Earlier this week we looked at some questionable omissions from the All-Star ballot for the Eastern Conference. Today we’ll be doing the same thing but for the Western Conference.
For this examination we will be turning to Wins Produced and Wins Produced per 48 minutes. Below is a list of all the players appearing on the Eastern Conference’s All Star Ballot, showing the minutes they have played this season, their WP48 and their total Wins Produced.
Keep in mind that when looking at WP48, 0.300 is considered super-star performance, 0.200 is considered star performance, 0.100 is considered average performance and anything in the negative is considered atrocious and embarrassing.
Leaving out a few players who have played limited minutes we can put together some fun lineups. Using listed position designations here’s the most productive lineup for the Western Conference.
Point Guard – Chris Paul – WP48 0.445
Shooting Guard – Manu Ginobili – WP48 0.288
Small Forward – Carmelo Anthony – WP48 0.178
Power Forward – Kevin Love – WP48 0.430
Center – Marcus Camby – WP48 0.340
This lineup doesn’t like quite as powerful as the most productive lineup we put together for the Eastern Conference but there is a lot more position duplication in the Western Conference. Lamar Odom, Pau Gasol, Tim Duncan and Lamar Odom all play power forward and have a WP48 above 0.290 this season.
Here’s the least productive lineup I could put together.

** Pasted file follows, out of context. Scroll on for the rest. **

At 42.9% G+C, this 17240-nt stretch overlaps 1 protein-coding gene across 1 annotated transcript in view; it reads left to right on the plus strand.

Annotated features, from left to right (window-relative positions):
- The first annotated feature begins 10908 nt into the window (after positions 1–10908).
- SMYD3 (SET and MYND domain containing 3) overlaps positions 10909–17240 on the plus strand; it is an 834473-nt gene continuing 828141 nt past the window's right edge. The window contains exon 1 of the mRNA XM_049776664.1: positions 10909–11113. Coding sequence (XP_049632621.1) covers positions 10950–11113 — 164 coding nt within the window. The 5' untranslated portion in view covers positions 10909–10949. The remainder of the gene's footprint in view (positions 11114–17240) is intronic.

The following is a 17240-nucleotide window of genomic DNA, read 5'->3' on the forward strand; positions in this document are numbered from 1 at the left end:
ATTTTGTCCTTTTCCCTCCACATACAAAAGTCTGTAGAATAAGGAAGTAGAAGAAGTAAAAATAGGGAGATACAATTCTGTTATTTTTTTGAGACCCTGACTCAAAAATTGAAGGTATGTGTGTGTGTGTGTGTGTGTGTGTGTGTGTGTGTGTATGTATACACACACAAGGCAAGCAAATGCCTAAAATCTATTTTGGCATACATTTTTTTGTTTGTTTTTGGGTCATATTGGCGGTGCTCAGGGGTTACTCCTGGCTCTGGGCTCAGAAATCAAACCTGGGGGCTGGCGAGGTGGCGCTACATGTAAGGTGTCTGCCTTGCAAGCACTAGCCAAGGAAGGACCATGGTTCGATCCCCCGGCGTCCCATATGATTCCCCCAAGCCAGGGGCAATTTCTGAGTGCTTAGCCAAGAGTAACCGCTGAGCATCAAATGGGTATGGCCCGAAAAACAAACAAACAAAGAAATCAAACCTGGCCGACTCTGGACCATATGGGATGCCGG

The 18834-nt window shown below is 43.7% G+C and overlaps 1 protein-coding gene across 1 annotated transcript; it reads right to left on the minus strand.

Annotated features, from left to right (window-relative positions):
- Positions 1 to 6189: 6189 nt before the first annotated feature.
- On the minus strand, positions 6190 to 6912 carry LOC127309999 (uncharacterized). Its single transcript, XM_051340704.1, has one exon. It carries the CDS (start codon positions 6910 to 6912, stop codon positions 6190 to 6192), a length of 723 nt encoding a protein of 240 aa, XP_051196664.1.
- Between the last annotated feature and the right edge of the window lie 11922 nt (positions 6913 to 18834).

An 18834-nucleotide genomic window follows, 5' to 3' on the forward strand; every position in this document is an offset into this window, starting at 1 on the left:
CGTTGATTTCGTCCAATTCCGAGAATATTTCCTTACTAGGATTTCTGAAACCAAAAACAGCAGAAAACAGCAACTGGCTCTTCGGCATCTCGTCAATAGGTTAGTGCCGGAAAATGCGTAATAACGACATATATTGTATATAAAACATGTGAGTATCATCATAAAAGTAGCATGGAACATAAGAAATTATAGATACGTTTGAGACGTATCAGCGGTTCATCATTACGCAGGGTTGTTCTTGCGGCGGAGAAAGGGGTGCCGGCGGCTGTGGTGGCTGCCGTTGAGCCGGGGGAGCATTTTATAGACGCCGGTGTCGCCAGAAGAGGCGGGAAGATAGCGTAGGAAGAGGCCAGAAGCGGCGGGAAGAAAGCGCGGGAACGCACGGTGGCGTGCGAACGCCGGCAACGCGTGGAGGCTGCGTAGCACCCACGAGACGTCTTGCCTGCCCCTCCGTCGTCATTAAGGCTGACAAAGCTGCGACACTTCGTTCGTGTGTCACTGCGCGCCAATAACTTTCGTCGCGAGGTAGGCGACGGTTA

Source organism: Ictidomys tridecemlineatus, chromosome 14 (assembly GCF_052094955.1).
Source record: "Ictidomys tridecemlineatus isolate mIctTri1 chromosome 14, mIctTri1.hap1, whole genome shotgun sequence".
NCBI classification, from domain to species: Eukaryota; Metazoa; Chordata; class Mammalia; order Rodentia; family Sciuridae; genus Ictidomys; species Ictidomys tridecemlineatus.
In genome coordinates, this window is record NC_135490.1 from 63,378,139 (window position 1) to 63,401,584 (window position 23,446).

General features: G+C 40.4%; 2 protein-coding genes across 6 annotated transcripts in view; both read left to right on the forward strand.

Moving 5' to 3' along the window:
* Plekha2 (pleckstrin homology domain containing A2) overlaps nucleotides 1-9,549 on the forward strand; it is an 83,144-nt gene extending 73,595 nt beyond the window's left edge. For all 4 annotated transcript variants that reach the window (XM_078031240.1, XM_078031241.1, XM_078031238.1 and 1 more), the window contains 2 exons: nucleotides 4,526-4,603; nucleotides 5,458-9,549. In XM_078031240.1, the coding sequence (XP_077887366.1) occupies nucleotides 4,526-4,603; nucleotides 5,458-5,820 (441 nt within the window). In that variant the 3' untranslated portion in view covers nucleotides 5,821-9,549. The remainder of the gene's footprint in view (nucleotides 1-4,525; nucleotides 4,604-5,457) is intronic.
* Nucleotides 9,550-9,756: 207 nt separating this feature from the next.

Point Guard – Derek Fisher – WP48 0.001
Shooting Guard – Corey Brewer – WP48 -0.006
Small Forward – Hedo Turkoglu – WP48 0.004
Power Forward – Carl Landry – WP48 -0.086
Center – DeMarcus Cousins – WP48 -0.041
The frustrations of the Sacramento Kings early in the season manifest heavily in this lineup. Especially since Tyreke Evans is breathing down the necks of Brewer and Fisher with his WP48 of 0.030. Chauncey Billups, O.J. Mayo and Brandon Roy can also thanks Brewer and Fisher for stinking it up and keeping them out of this lineup.
Finally, here’s the most productive lineup I could create with players left off the All-Star ballot in the Western Conference.
Point Guard – Kyle Lowry – WP48 0.149
Shooting Guard – Arron Afflalo – WP48 0.153
Small Forward – Matt Barnes – WP48 0.251
Power Forward – Paul Millsap – WP48 0.229
Center – Tyson Chandler – WP48 0.306
If you don’t like this lineup feel free to switch in any of these players also left off the ballot.
Serge Ibaka – WP48 0.194
DeJuan Blair – WP48 0.182
Josh Childress – WP48 0.161
Shannon Brown – WP 0.155
DeAndre Jordan – WP48 0.152
Samuel Dalembert – WP48 0.150
Deshawn Stevenson – WP48 0.150
Richard Jefferson – WP48 0.147
Clearly there were several misfires with the All-Star ballot besides the omission of Paul Millsap. Hindsight is 20/20 but including Brendan Haywood and leaving off Tyson Chandler looks horrible at this point. Over the summer I’m sure there wasn’t another real obvious candidate at guard, but the inclusion of Derek Fisher is baffling.
A few commenters have shared the opinion that this examination is a waste of time as none of the player’s were are discussing would receive enough votes to be starters, and if their play deserves inclusion on the All-Star team then the coaches will include them when filling out the rosters. To me there is more to this entire All-Star undertaking then just the five players who received the most votes for each conference.
I think of being on the ballot as a way of giving recognition to players who are productive and work hard. Whether or not Reggie Evans deserves to make to the team, it has to be frustrating that Toronto fans don’t have an opportunity to say “Reggie, you’ve been kicking tail on the glass and doing everything you can to help the ream win and we appreciate it,” by voting for him.
Making the All-Star team is one level of recognition. Being on the ballot and having the opportunity for your fans to vote for you is another level of recognition. That’s the one that I think some of these players deserve.